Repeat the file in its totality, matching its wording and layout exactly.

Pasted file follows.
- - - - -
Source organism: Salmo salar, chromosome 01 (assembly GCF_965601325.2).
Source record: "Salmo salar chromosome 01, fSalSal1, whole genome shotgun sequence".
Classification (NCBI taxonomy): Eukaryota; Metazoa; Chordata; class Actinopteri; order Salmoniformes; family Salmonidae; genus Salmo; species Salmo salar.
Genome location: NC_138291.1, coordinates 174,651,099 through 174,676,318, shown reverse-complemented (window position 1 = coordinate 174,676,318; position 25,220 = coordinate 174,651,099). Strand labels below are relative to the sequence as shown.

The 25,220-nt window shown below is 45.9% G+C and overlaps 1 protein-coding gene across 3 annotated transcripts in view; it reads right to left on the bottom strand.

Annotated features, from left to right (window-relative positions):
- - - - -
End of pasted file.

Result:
Source organism: Salmo salar, chromosome 01 (assembly GCF_965601325.2).
Source record: "Salmo salar chromosome 01, fSalSal1, whole genome shotgun sequence".
Classification (NCBI taxonomy): Eukaryota; Metazoa; Chordata; class Actinopteri; order Salmoniformes; family Salmonidae; genus Salmo; species Salmo salar.
Genome location: NC_138291.1, coordinates 174,651,099 through 174,676,318, shown reverse-complemented (window position 1 = coordinate 174,676,318; position 25,220 = coordinate 174,651,099). Strand labels below are relative to the sequence as shown.

The 25,220-nt window shown below is 45.9% G+C and overlaps 1 protein-coding gene across 3 annotated transcripts in view; it reads right to left on the bottom strand.

Annotated features, from left to right (window-relative positions):